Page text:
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#4 Bob White

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Posted 04 September 2002 - 04:53 PM

Good questions again twocub dad. #1 most of WLOT is skill some is health and safety. #2 It is not one staff, it is two staffs that share a some program elements together. Not everything in IOLS is pertinent to webelos. So only the sections that are relative to both programs are shared. To have members of either program sit through classes or activities that they cannont use in there roles as leaders would be wasteful and boring. #3 The leader specific course has to assume a few things in order to make it work for tens of thousands. first it is not designed for someone to take all the courses iin a single year. The Tiger leader is unique in many aspects so it has its own course. Next year when that leader has a Wolf den things change in the program so the istruction changes. That means thge leader will not return for two years when they go to Webelos. Some things are repeated becuase they are the same and the leader has not heard them in two years. Other things are added such as the changes in advancement and again the leader does not return to basic for at least 18 months. Then they go to SM Leader specific, and entirely new set of info. Taken all the same year of course they will seem redundant. Taken over the period they are designed for they compliment each other. Each builds on past information and experiences. Why would a second year webelos leader take WLOT? I have to ask instead Why didn't the leader take it as a first year Webelos Leader when they needed it. Finally if your Pack Committee course didn't cover the items you mentioned then the instructor didn't follow the training syllabus, because that info was supposed to be covered. I know because I've taught it. I have been through at least 4 generations of leader training program since becomming a leader and although no single course or curriculum will fit 100% of the adults in our program, this is by far an improvement over the earlier versions. The quality of the training experience still relies heavily on the quality of the trainer. Keep asking questions its good to get some of these anxieties aired and hopefully understood. Bob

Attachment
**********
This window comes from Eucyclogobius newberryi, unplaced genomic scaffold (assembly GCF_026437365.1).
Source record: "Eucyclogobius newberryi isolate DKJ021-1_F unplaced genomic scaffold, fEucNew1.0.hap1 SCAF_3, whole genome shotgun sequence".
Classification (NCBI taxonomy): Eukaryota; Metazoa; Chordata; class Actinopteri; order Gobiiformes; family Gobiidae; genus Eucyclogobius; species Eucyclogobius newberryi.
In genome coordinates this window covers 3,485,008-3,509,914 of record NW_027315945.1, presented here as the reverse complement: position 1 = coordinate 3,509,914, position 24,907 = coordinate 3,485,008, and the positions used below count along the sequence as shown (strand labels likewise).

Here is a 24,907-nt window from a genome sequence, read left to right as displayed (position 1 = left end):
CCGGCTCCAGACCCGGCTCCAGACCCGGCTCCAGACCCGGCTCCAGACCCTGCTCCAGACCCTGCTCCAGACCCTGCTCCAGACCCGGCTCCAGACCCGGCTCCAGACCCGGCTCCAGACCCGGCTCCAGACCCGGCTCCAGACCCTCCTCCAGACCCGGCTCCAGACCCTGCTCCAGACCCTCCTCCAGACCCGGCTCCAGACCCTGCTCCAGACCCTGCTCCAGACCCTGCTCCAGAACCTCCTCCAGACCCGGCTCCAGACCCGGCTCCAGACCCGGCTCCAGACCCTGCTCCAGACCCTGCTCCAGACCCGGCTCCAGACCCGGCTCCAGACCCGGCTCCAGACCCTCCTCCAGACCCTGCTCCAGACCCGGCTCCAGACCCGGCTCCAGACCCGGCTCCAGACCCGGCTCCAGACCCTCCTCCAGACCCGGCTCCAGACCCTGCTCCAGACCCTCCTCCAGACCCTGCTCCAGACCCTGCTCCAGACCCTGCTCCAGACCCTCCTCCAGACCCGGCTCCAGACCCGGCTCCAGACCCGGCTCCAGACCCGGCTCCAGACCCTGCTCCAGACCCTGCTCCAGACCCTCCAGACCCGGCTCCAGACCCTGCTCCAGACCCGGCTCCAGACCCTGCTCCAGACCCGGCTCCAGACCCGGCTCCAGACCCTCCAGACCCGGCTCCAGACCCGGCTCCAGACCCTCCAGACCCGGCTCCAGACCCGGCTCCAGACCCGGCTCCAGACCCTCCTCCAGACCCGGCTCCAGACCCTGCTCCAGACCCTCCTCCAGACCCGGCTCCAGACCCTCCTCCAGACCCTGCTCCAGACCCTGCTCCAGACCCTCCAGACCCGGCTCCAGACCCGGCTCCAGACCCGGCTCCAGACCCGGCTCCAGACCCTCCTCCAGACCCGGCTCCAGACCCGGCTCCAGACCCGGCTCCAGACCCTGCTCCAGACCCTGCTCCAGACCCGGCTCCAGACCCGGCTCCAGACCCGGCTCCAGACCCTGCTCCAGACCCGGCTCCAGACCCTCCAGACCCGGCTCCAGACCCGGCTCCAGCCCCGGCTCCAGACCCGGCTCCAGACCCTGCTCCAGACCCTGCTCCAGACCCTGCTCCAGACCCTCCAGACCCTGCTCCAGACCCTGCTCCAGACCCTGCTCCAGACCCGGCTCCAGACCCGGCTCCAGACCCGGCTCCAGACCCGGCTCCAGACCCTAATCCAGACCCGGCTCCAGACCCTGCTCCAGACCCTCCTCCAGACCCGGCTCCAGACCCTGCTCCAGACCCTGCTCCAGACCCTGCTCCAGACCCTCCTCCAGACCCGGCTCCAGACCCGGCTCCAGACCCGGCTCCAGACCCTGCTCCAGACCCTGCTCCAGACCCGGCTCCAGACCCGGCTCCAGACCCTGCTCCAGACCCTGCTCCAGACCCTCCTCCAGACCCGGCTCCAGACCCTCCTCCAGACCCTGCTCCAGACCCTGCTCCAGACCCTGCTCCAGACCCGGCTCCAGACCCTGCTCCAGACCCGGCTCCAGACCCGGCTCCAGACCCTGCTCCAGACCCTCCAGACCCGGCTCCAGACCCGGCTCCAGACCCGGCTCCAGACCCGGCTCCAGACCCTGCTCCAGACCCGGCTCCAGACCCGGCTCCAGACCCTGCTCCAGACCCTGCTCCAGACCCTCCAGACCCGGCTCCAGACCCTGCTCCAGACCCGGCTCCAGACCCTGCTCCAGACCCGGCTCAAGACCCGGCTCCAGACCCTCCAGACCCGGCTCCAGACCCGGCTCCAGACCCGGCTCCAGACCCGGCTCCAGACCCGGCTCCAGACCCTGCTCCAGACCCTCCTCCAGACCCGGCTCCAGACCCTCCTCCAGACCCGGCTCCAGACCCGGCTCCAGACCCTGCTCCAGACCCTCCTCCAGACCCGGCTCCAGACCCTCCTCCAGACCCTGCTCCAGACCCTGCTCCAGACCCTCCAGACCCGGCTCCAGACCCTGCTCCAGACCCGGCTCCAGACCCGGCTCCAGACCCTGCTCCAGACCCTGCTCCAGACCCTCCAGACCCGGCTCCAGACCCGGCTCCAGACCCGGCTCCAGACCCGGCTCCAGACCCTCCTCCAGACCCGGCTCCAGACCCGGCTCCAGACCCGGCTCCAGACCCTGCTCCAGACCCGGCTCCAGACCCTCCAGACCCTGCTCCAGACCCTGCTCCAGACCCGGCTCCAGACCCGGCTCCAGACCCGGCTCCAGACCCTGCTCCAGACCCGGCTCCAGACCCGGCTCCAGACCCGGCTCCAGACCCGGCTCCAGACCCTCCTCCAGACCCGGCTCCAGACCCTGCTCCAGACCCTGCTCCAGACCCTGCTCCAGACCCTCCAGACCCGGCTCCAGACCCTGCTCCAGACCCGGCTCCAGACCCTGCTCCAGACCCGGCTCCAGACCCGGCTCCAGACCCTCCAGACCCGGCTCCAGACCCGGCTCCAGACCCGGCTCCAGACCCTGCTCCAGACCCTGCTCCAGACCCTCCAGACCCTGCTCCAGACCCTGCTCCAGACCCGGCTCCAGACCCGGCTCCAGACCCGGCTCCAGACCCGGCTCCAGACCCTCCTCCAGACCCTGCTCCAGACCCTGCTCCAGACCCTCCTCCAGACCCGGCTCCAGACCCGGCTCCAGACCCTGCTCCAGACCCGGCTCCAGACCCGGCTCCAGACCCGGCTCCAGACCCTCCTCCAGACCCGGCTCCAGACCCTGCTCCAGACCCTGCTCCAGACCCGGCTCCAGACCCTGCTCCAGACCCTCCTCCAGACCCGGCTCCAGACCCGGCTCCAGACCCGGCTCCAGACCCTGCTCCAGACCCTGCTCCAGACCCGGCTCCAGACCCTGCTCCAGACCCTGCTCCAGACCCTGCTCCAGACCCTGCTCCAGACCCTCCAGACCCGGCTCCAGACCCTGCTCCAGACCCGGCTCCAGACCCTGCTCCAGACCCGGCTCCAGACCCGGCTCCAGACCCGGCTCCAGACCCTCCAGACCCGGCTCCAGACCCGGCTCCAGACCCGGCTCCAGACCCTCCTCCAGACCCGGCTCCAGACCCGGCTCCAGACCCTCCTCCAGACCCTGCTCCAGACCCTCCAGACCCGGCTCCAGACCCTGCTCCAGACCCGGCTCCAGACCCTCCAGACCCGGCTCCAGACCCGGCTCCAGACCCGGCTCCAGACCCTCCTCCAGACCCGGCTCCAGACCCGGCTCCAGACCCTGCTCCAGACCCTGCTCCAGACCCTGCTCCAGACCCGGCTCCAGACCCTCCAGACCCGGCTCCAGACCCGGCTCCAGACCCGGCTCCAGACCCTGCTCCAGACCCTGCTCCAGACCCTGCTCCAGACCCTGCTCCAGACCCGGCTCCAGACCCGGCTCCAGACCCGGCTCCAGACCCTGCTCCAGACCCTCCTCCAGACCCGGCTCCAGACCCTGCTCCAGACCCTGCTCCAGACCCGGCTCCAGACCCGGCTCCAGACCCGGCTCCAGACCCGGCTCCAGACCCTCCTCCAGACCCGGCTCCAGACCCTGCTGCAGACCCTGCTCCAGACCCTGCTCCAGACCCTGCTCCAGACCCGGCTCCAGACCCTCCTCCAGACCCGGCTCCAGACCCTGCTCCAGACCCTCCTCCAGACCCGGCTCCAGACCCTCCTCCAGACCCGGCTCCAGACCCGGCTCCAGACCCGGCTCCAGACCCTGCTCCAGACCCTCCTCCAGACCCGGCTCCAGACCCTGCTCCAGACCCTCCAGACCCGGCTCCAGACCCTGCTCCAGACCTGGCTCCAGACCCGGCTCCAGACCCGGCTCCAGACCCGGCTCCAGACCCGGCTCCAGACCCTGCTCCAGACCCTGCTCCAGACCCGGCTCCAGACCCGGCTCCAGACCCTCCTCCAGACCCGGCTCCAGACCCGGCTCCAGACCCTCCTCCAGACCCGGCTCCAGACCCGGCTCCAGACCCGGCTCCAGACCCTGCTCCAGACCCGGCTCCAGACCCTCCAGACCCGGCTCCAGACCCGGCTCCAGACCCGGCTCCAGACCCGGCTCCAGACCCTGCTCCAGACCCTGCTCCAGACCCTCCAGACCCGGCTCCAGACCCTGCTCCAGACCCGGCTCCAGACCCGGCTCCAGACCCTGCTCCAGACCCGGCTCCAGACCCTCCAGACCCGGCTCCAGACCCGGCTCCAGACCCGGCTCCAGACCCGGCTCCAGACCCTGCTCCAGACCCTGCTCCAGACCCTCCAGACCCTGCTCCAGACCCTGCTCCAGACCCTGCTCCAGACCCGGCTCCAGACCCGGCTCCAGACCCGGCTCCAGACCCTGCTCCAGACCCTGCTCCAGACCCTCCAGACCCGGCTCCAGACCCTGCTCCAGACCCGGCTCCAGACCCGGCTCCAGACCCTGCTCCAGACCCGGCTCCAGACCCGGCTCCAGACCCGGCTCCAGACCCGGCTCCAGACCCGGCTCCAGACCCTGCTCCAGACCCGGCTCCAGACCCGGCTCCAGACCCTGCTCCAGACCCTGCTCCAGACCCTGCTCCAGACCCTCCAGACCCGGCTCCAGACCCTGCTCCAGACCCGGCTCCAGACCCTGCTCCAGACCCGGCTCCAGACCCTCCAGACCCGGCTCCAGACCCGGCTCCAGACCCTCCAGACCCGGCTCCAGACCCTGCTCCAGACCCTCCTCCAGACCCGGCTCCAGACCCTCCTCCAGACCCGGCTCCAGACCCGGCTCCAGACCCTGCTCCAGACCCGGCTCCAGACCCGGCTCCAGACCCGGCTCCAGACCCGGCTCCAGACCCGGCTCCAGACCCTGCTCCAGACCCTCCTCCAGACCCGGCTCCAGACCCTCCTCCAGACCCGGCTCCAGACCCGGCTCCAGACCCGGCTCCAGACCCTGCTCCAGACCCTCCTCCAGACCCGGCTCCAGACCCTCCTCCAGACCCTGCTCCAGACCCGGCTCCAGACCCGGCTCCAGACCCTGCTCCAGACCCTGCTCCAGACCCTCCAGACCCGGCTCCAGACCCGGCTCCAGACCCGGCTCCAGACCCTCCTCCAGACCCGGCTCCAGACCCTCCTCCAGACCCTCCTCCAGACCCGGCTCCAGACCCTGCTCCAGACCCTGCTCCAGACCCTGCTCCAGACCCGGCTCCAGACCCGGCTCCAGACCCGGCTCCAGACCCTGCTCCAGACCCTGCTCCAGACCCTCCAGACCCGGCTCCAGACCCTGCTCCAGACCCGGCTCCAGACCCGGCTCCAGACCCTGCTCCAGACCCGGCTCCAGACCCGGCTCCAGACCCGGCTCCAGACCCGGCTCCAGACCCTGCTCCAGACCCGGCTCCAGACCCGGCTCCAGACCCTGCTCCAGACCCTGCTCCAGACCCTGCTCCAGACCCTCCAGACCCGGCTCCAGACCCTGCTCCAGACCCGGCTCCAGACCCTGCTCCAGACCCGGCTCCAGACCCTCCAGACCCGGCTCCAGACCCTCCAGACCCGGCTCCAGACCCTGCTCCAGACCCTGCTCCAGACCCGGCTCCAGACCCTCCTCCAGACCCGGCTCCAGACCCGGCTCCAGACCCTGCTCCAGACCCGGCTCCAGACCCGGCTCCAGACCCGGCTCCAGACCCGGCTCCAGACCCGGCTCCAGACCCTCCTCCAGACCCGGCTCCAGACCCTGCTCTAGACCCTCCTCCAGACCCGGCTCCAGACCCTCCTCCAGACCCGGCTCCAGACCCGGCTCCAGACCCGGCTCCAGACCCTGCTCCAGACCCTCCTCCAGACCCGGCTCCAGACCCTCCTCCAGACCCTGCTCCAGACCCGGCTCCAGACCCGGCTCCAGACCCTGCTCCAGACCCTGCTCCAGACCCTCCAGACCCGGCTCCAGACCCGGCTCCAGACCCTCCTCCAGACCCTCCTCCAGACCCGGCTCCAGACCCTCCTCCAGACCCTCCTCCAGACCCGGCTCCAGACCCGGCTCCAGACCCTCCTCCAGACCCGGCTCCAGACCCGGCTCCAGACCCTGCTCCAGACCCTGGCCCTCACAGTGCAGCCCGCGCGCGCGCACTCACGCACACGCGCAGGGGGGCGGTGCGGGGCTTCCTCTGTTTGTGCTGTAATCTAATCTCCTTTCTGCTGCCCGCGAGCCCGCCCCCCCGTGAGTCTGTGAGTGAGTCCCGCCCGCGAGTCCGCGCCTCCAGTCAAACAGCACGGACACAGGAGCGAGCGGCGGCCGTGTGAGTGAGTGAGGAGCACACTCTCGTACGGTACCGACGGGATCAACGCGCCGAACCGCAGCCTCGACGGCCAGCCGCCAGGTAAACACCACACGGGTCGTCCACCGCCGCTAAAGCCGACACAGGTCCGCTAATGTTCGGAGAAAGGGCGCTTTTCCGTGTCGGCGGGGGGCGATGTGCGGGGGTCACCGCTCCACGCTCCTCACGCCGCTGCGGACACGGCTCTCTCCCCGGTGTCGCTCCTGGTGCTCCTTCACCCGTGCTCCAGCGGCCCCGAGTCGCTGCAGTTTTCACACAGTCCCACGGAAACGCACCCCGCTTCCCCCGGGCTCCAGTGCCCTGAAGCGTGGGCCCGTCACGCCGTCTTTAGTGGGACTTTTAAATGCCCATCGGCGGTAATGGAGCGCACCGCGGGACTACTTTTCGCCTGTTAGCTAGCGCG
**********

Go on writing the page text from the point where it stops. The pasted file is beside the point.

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#5 Twocubdad

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Posted 04 September 2002 - 10:22 PM